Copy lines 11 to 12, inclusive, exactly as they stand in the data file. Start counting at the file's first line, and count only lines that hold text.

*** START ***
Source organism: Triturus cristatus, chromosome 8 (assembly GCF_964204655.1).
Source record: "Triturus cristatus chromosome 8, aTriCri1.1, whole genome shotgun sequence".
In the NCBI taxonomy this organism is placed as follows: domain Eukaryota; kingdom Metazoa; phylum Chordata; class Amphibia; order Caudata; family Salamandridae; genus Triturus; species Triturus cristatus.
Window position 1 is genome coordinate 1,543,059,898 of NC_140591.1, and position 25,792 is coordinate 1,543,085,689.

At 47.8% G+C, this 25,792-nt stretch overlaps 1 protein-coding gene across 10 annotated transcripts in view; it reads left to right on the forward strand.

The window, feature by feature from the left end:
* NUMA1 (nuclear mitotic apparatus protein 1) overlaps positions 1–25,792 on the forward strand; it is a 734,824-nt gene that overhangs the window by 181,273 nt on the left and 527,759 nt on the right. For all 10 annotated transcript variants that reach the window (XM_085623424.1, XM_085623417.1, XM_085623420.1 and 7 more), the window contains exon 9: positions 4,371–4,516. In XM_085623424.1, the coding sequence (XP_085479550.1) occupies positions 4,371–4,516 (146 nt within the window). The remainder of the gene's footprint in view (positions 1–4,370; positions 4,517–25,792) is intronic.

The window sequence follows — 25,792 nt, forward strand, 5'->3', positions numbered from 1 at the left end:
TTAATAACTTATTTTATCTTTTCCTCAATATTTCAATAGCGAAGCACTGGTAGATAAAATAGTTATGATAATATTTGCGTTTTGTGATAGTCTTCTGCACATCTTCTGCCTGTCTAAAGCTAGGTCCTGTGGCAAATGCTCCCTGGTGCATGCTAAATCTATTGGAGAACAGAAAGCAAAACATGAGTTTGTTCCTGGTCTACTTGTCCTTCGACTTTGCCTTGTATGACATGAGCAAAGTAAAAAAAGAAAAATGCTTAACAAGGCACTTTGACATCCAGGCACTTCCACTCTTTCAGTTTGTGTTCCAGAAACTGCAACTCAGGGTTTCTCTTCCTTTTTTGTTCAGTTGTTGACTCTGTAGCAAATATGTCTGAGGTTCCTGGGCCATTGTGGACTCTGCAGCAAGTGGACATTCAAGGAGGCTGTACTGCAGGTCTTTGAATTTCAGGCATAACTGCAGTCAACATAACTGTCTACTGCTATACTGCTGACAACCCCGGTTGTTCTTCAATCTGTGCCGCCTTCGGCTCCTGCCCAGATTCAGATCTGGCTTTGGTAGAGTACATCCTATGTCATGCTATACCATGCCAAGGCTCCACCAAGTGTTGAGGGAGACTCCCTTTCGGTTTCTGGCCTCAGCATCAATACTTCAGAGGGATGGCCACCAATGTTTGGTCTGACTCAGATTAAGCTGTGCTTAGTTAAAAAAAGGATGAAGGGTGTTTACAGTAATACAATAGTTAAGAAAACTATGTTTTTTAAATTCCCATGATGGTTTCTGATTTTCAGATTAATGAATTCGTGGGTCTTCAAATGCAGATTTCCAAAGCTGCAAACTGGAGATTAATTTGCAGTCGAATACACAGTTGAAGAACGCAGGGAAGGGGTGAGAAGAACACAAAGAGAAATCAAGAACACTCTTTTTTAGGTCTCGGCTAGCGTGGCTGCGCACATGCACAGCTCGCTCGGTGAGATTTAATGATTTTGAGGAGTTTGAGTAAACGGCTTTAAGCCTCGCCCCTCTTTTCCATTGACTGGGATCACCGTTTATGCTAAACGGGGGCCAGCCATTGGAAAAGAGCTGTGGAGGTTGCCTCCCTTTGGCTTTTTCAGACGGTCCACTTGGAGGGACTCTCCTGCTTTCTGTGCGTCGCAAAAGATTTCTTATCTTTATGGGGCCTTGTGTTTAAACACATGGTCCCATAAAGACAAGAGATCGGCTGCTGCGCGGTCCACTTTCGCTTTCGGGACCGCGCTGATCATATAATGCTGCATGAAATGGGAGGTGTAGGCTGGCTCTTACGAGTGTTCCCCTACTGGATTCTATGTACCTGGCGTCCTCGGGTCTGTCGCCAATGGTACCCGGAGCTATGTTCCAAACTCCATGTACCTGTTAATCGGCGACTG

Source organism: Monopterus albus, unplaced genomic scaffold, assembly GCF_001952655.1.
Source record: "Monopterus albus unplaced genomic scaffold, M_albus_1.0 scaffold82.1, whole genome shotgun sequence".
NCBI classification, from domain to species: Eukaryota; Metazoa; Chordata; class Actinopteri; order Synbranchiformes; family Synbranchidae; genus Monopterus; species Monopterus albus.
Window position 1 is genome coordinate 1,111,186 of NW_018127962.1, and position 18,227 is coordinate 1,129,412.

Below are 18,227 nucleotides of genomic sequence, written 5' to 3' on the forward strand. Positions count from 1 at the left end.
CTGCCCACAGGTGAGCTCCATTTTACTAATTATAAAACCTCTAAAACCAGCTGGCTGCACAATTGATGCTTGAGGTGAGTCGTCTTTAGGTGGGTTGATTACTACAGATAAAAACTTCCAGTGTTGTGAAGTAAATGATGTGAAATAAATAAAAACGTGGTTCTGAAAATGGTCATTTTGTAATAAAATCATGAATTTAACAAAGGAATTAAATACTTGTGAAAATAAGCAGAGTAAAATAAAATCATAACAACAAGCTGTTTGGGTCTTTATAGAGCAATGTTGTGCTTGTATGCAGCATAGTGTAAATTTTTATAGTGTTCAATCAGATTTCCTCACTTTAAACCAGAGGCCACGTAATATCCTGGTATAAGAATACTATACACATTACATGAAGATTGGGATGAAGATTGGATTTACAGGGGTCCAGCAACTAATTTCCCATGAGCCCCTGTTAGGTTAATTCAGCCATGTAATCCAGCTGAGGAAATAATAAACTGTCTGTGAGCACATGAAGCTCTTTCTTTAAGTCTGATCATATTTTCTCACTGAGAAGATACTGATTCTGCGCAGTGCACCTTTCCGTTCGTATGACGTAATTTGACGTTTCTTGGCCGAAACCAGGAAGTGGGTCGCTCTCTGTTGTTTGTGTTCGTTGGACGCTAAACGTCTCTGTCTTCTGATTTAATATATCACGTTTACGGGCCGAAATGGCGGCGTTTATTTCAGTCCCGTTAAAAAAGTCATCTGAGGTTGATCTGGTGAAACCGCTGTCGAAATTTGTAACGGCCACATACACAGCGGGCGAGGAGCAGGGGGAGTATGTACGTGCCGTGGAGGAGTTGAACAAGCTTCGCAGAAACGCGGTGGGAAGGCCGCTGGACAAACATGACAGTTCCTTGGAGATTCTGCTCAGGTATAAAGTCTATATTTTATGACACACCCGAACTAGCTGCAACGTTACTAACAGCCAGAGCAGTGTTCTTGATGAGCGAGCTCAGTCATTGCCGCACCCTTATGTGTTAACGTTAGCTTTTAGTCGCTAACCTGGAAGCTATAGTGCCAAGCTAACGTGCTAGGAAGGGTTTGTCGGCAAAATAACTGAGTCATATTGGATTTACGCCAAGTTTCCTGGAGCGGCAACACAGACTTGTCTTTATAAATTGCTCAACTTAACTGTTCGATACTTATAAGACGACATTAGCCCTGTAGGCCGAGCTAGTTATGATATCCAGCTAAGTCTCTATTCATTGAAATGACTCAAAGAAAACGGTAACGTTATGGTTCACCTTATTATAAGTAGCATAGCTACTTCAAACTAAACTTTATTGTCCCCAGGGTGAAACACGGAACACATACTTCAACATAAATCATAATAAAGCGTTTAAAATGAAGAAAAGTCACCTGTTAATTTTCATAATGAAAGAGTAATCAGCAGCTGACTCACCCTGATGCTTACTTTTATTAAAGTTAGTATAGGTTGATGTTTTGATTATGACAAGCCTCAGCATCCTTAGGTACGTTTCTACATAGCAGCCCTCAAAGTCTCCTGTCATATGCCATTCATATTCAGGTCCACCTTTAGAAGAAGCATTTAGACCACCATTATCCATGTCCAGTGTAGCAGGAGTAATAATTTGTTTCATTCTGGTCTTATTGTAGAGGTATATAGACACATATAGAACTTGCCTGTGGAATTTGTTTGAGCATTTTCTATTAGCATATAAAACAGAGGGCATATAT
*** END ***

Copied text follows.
Source record: "Monopterus albus unplaced genomic scaffold, M_albus_1.0 scaffold82.1, whole genome shotgun sequence".
NCBI classification, from domain to species: Eukaryota; Metazoa; Chordata; class Actinopteri; order Synbranchiformes; family Synbranchidae; genus Monopterus; species Monopterus albus.